summary In an attempt to enhance the communication between architect and client, research was conducted in the use of computer modeling and video imaging techniques for the final architectural presentation process. By superimposing the painted building design from the computer-aided design (CAD) system onto a digitized image of the intended location, a composite image was achieved. These techniques have advantages in creating realistic composite images of proposed building designs in their intended location within a short period of time. In order to provide more visual clues, a multiple view presentation was examined. In addition, the research attempted to present the video-computer in an animation sequence. This was done by creating a series of sequential composite images, and recording them frame by frame onto the video tape. Then, the animation presentation was played back in real time. The animation presentations were evaluated by comparing them with the multiple view presentations. Manual rendering and single viewpoint displays were also included in the comparisons in order to aid in interpretation of the results. Questionnaires were used to measure the capability of each presentation format in communicating the building design information to non-architecturally trained persons. The results indicate that video-computer presentations were equal to or better than manual rendering. The video-computer presentations, with their short production time, were more practical to use in the architectural process than the conventional presentations. The results of the comparisons revealed that video-computer presentations in animation format were superior to those of multiple view format in the depth cue category. On the other hand, video-computer presentations by multiple view format was found to be superior to animation format in communicating both size and scale. These results occurred under the different complexity levels of the buildings used.  
series thesis:PhD
last changed 2003/02/12 21:37

_id cf2009_687
id cf2009_687
authors Sommer, Bernhard; Palz, Norbert
year 2009
title Prototyping dynamic architecture: Material properties as design parameters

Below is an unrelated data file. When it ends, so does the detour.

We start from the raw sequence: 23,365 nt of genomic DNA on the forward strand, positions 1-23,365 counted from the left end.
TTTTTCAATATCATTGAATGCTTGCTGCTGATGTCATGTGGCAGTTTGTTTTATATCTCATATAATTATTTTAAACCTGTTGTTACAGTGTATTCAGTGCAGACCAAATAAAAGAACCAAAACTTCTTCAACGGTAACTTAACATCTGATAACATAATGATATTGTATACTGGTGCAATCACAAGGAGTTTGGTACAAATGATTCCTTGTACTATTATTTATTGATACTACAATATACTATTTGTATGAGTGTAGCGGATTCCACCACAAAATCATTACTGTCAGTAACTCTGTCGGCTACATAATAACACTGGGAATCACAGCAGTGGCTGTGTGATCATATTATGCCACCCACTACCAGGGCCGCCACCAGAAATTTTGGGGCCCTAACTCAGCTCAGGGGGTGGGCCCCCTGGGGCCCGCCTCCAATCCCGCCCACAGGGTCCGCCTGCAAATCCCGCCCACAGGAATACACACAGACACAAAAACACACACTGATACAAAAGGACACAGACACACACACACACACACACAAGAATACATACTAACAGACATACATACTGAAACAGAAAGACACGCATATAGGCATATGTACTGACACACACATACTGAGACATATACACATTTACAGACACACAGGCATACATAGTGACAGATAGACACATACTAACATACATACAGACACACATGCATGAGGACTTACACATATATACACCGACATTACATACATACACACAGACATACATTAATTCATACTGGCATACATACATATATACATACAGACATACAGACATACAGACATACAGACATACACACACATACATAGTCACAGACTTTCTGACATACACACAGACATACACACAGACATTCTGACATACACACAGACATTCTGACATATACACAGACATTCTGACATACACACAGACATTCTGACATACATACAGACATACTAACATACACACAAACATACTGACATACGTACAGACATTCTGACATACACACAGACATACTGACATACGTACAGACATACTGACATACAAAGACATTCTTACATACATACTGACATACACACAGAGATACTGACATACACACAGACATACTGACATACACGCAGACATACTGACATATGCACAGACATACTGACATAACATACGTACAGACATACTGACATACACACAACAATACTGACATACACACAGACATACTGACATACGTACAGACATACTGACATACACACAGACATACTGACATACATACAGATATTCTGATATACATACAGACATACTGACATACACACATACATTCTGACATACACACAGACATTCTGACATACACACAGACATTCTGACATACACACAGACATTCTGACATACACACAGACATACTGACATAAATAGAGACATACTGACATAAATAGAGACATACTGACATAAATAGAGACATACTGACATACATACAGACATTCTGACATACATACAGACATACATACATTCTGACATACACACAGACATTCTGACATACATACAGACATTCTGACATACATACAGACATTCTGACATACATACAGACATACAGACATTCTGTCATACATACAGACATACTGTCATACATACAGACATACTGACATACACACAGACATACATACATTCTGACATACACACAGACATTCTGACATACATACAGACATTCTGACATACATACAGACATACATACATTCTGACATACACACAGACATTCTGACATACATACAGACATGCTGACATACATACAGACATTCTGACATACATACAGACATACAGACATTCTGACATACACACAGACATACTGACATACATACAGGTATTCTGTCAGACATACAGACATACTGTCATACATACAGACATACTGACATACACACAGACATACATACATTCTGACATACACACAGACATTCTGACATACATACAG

source T. Tidafi and T. Dorta (eds) Joining Languages, Cultures and Visions: CAADFutures 2009, PUM, 2009, pp. 687- 699
summary This paper documents an ongoing research that combines recent developments in the field of Rapid Prototyping Technology for a materialisation of composite pneumatic models. The ability to create three dimensional prints with varying surface materials has the potential to assign the RP model a different role in the design process. The implementation of material performance, configured through CAD driven geometry, allows for an emergence of dynamical models that are freed from conventional representational function.
keywords Rapid prototyping, inflatables, performance driven design
series CAAD Futures
email bernhard.sommer@uni-ak.ac.at
last changed 2009/06/08 18:53

_id ecaade2014_079
id ecaade2014_079
authors Taichi Kuma, Moritz Dörstelmann, Marshall Prado and Achim Menges
year 2014
title Integrative Computational Design Methodology for Composite Spacer Fabric Architecture
source Thompson, Emine Mine (ed.), Fusion - Proceedings of the 32nd eCAADe Conference - Volume 2, Department of Architecture and Built Environment, Faculty of Engineering and Environment, Newcastle upon Tyne, England, UK, 10-12 September 2014, pp. 61-69
summary Spacer fabrics are 3D warp-knitted fabrics, which have a volumetric structure. Together with the capacity to differentially stretch and contract, these materials allow three dimensional which is specific to spacer fabrics. The authors present a computational design methodology which enables the generation of form based on these material characteristics and local, regional and global material manipulations. Such a process can not only generate functional surface articulations, but also control the forming of spatial textile geometries. As a resin infused composite structure the spacer fabric can serve as architectural construction and building envelope. This new methodology to develop fibrous and textile morphology is contrary to a traditional hierarchical design process, which is based on a linear strategy from design to implementation. The investigation methods are based on analogue material experimentation and integration of the materials behaviour into a computational design process. Such a feedback process can unfold potential material morphologies and performances of spacer fabric as an architectural material.
wos WOS:000361385100005
keywords Integrative computational design; fibre composite structure; spacer fabric; material computation; form finding
series eCAADe
email tai.kuma.0902@gmail.com
last changed 2016/05/16 09:08

_id caadria2017_041
id caadria2017_041
authors Tan, Rachel, Sia, Chin Kiat, Tee, Yong Kiat, Koh, Kendall and Dritsas, Stylianos
year 2017
title Developing Composite Wood for 3D-Printing
source P. Janssen, P. Loh, A. Raonic, M. A. Schnabel (eds.), Protocols, Flows, and Glitches - Proceedings of the 22nd CAADRIA Conference, Xi'an Jiaotong-Liverpool University, Suzhou, China, 5-8 April 2017, pp. 831-840
summary We present the initial findings of our research project aiming at development of a 3D-printing process for wood composites. The 3D-printing method employed is based on material extrusion principle and utilizes industrial robotics for position and motion control. The unique characteristic of our approach is in the development of the material where we employ exclusively organic components for both the matrix and reinforcement; a decision informed by prioritizing environmental considerations.
keywords Digital Fabrication; Additive Manufacturing; 3D Printing; Wood Composites; Robotics
series CAADRIA
email rae.twx94@gmail.com
last changed 2017/05/09 08:05